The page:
15 August 2012
In the book Animal Farm, by George Orwell, there were many animals that were concerned about self-preservation. Of these characters Squealer was the most concerned. Squealer is a pig that lives on Animal Farm and is held as a figure of high authority. Besides the farms leader Comrade Napoleon, Squealer has the biggest role of leadership on the farm. There are many ways that Squealer shows his concern of self-preservation. Squealer is very often encouraging the animals to support Napoleon and follow his rules. He uses his authority to threaten animals into doing what he wants. At times, Squealer tricks the animals into believing that the things he is doing will benefit them when in the end they don’t. Squealer shows his concern of self-preservation by taking actions to keep power and protect himself.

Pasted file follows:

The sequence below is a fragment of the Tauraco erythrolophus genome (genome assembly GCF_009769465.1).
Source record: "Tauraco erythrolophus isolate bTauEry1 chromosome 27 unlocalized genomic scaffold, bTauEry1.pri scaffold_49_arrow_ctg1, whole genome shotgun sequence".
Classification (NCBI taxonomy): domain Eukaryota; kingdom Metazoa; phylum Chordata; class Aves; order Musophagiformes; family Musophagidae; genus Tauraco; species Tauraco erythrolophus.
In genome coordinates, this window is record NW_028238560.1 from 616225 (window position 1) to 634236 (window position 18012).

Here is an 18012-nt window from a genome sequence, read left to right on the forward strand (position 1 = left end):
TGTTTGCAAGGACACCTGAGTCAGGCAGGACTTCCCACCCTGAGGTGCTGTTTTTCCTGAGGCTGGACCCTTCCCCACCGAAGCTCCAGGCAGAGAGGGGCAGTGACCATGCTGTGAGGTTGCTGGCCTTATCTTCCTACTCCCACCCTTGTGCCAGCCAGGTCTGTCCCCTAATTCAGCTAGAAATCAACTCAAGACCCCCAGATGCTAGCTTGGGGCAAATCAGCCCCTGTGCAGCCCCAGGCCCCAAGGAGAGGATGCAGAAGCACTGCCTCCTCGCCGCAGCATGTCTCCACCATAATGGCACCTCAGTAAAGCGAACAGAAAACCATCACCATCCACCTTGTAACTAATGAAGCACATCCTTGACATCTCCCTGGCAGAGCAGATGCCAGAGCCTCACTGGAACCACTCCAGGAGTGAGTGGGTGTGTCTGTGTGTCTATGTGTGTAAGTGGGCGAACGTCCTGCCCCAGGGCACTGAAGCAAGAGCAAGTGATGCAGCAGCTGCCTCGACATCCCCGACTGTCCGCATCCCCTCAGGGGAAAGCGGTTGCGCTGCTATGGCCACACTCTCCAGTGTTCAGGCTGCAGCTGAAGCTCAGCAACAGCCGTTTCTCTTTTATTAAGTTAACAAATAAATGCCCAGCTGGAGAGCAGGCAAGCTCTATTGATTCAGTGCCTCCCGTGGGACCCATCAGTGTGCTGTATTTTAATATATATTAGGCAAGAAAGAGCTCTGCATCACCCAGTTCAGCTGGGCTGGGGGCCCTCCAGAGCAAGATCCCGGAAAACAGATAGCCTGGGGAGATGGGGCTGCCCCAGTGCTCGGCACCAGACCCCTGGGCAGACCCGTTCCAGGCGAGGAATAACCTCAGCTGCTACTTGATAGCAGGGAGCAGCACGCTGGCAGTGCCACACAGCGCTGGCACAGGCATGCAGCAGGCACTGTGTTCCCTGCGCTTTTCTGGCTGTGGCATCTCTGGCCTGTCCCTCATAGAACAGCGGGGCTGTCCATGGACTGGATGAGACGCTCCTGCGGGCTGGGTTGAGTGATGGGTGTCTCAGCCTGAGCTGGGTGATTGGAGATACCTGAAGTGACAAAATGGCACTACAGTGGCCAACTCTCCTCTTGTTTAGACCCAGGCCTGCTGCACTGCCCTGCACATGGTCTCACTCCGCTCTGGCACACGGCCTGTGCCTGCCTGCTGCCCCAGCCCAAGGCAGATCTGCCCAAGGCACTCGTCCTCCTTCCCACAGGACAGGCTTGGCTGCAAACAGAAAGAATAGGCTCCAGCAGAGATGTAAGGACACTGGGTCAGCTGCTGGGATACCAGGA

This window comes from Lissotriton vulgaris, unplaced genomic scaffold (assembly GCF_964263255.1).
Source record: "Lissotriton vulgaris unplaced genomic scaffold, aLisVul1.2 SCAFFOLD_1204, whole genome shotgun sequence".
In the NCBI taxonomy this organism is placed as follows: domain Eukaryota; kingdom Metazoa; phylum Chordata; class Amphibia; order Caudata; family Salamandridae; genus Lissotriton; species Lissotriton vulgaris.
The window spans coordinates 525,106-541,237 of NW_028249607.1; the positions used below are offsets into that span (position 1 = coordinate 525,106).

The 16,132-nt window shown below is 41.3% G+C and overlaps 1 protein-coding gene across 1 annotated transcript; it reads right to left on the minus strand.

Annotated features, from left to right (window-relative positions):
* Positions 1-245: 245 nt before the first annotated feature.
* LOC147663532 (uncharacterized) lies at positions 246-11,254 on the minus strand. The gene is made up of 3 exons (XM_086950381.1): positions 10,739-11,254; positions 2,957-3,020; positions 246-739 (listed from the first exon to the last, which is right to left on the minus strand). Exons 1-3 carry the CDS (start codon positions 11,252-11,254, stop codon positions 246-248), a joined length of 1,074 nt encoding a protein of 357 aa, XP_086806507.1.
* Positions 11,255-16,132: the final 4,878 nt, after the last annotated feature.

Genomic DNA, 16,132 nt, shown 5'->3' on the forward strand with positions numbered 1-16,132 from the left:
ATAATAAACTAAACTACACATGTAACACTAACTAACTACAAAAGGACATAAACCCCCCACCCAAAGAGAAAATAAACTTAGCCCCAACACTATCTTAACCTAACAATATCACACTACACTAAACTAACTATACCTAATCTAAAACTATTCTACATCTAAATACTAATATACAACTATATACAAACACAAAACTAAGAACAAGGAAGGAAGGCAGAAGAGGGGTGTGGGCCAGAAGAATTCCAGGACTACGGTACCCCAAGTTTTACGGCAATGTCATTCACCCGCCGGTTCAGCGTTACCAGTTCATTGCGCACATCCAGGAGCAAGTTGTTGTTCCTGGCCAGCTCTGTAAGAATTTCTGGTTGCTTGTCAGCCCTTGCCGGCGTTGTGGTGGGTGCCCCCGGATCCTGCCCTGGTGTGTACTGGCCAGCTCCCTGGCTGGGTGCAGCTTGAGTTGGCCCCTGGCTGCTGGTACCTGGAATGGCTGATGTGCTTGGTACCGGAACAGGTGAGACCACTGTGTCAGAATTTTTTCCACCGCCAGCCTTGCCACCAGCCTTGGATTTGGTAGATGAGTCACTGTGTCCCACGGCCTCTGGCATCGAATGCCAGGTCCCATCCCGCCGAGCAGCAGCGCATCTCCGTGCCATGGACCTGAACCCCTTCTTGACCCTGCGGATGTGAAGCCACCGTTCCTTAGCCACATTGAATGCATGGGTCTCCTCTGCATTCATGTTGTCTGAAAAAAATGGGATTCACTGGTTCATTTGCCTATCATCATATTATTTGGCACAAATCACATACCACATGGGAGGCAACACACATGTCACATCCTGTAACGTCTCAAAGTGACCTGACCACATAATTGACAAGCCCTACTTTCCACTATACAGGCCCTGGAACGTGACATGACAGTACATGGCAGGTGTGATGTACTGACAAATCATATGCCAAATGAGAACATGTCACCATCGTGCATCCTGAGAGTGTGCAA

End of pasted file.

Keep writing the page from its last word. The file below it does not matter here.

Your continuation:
The most important thing that Squealer does to show that he is concerned about self-preservation is that he supports everything that Napoleon says or does. By doing this Squealer knows that Napoleon will protect him. He sees that if he shows strong support for Comrade Napoleon and encourages the other animals to support him too, then Napoleon will protect him and give him perks such as sleeping in beds and drinking alcohol. When the animals are upset with a decision that Comrade Napoleon makes Squealer says, “No one believes more firmly than Comrade Napoleon that all animals are equal. He would be only too happy to let you make your decisions for yourselves. But sometimes you might make the wrong decisions, comrades, and then where should we be?” (Orwell 59). Although Squealer may not believe that what he is saying is true, he knows that if he says that Napoleon will continue to watch over him. After a while, the animals on the farm started to fully trust Comrade Napoleon. At this point Boxer, a horse on the farm, started to live by the motto “If Comrade Napoleon says it, it must be right” (Orwell 81). This was a sign...
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